Students express concern and understand new engineering credit limit
Each semester leading up to pre-registration, students tend to ask themselves, “How many credits do I want to take?” This year, the College of Engineering has a new answer for its students: At most 20.
Previously, engineers had been allowed to take up to 23 credits in one semester. However, the College implemented this limit in response to recommendations from Cornell’s Mental Health Review, published in April 2020.
Tobi Alade ’24, in addition to his engineering classes, is pursuing a computer science major and is currently taking 21 credits. However, he says the work has been reasonable. He finds the new policy somewhat restrictive and too general to take into account the individual situation of each student.
“I can see why it’s helpful for mental health and all that, but I personally want to graduate a little earlier, and it’s harder if they cap the credits you can take,” Alade said. . “And, if you are part of a project team, [do] search or [are part of] things that count for credit –– that don’t really take class time –– that’s a little unfair in my opinion.
Fair Shen ’25 said that some of the more demanding science workload requirements are technically listed as having the same number of credits as other more manageable engineering or liberal arts courses.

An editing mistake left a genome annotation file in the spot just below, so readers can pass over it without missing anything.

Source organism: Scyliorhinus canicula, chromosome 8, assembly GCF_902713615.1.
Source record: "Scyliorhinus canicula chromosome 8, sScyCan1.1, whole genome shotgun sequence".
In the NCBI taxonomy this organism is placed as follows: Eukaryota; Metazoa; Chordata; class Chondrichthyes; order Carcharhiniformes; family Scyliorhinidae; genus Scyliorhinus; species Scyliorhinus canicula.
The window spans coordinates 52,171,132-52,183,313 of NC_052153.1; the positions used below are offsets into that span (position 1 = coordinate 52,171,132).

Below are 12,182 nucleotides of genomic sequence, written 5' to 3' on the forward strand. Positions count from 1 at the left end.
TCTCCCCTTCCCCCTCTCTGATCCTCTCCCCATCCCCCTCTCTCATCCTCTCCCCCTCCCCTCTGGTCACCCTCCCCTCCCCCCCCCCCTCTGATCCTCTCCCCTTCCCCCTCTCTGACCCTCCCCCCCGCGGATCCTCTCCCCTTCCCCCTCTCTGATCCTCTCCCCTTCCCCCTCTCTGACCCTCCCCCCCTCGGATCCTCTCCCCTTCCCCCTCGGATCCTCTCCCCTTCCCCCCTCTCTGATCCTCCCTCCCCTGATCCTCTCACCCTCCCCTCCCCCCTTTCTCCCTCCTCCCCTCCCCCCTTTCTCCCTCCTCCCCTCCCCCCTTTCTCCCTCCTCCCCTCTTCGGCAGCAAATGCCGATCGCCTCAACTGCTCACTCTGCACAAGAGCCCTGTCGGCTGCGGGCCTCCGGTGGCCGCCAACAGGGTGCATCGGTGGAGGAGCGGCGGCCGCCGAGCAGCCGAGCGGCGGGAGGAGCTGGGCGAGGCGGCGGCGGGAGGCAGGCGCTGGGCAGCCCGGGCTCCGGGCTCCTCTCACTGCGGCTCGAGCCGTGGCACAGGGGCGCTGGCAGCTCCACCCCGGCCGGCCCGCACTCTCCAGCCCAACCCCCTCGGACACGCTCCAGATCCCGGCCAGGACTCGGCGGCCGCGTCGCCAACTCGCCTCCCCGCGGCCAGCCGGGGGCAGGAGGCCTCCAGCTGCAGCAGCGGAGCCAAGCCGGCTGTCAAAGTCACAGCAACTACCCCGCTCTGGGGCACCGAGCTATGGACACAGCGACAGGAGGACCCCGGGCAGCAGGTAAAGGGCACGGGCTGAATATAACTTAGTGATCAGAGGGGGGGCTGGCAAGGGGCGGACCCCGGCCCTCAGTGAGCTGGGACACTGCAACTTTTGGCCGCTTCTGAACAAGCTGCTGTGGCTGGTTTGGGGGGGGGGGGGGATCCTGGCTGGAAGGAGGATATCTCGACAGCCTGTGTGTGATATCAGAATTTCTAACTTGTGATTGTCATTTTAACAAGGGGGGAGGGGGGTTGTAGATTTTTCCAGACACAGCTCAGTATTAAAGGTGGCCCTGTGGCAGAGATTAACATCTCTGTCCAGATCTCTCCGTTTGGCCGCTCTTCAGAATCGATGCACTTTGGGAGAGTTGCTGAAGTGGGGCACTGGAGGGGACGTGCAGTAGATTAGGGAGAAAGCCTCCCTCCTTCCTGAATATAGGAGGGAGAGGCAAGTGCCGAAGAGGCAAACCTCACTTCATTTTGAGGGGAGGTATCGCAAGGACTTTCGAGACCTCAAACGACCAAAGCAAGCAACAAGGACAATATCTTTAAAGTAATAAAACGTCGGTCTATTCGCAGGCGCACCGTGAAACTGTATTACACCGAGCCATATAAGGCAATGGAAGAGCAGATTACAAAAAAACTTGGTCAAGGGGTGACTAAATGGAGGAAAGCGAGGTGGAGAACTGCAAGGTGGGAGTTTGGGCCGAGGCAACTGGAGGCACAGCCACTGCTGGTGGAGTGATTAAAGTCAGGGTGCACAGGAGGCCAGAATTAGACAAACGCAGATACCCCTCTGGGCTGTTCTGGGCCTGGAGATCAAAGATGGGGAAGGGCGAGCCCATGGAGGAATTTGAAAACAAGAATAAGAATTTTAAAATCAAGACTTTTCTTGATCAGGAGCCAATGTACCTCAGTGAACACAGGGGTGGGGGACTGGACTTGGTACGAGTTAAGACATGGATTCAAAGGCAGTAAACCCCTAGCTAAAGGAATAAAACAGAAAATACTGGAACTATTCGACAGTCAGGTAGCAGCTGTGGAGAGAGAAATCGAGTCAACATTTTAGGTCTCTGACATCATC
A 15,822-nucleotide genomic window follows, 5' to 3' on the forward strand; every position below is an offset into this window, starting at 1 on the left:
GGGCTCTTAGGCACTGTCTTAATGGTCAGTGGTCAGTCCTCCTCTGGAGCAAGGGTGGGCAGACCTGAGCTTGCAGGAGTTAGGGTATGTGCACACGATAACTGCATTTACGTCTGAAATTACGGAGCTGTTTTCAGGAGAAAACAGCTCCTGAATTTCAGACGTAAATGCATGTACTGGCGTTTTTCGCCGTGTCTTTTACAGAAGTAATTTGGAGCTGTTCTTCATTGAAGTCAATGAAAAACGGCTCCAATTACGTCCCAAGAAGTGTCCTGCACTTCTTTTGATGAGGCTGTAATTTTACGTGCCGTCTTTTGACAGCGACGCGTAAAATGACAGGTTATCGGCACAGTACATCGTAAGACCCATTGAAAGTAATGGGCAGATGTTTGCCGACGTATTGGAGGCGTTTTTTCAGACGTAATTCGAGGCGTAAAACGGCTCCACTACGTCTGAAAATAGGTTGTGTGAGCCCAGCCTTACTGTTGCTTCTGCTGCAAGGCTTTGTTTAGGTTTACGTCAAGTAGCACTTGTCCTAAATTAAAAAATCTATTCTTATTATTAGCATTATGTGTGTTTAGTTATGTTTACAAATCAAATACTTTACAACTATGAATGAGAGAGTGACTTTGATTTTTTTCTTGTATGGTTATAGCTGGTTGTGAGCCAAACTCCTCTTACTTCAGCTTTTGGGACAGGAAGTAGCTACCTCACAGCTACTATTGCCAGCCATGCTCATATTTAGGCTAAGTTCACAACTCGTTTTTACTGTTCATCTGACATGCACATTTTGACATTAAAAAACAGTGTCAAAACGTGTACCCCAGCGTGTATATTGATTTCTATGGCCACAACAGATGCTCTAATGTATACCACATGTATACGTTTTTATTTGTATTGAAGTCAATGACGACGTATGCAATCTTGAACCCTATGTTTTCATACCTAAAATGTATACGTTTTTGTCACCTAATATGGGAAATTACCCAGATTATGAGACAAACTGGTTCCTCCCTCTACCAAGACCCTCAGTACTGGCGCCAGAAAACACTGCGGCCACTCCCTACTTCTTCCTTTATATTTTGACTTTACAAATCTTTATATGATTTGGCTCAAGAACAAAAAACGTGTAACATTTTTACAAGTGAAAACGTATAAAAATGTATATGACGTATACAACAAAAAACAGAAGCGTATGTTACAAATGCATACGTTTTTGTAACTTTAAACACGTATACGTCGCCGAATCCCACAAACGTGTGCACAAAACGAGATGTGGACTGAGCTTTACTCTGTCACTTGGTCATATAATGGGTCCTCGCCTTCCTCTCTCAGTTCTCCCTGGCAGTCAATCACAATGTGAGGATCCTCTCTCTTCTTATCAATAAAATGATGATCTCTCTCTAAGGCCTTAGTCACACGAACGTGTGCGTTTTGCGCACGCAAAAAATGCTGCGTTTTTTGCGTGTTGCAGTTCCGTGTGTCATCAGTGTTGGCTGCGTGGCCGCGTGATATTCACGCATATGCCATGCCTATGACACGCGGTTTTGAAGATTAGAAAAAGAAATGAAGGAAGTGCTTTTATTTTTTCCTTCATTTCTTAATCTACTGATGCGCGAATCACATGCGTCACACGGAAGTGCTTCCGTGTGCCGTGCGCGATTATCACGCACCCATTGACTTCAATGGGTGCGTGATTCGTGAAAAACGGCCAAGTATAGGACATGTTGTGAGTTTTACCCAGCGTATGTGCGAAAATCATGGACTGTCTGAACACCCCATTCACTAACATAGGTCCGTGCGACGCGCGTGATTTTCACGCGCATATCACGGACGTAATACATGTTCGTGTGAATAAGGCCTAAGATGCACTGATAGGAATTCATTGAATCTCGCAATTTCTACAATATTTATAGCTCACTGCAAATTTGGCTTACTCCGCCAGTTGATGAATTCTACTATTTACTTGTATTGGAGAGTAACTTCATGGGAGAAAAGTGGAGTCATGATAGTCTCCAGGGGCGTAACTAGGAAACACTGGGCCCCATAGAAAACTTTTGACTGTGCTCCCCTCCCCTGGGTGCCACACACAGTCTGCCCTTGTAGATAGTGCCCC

“This year alone, I’m taking 23 credits because I’m not taking any science classes, so it’s actually pretty manageable,” Shen said. “For example, now I still have a lot more free time than my roommate, who takes two science courses and only 18 credits.”
Cornell engineers are required to complete at least 18 credits of liberal arts coursework before graduating, and Shen’s design minor meets this requirement. However, Shen said that in the future, this policy may prevent him and other students from branching out and taking electives outside.
“I know there’s an Asian religion class I want to take, but I can’t right now,” Shen said.
However, some people thought the policy would benefit the community. According to Elliot Walsh ’24, a 20-credit limit could help alleviate the challenges of the well-known competitive culture of engineering school.
“There is enormous pressure to take a lot of credits, with this expectation of 18 to 19 [credits] being a benchmark, and most people — or at least, this perception that most people take more than that, more project teams and research and this and that,” Walsh said. “So I really think it’s a problem and it needs to be addressed.”
Jackie Chin ’25 is unaffected by the policy, as she says she wouldn’t take more than 20 credits at a time, but she recognizes how less academic pressure can help students maintain a healthier balance.
“The rigor and constant pressure to do well encourages a lot of impostor syndrome, especially when associated with competitive clubs,” Chin said. “In the past, I felt like if I removed that layer of academic academics, I felt like the rest of my life was emptier and not as fulfilling as it should be.”
However, other students wonder if a credit limit is the right approach to mental health advocacy on campus.
“I heard mental health at Cornell was a bit overcrowded,” Alade said. “How to get a CAPS [Counseling and Psychological Services] the date is quite difficult, so if they could go after that first, I think that would help a lot more.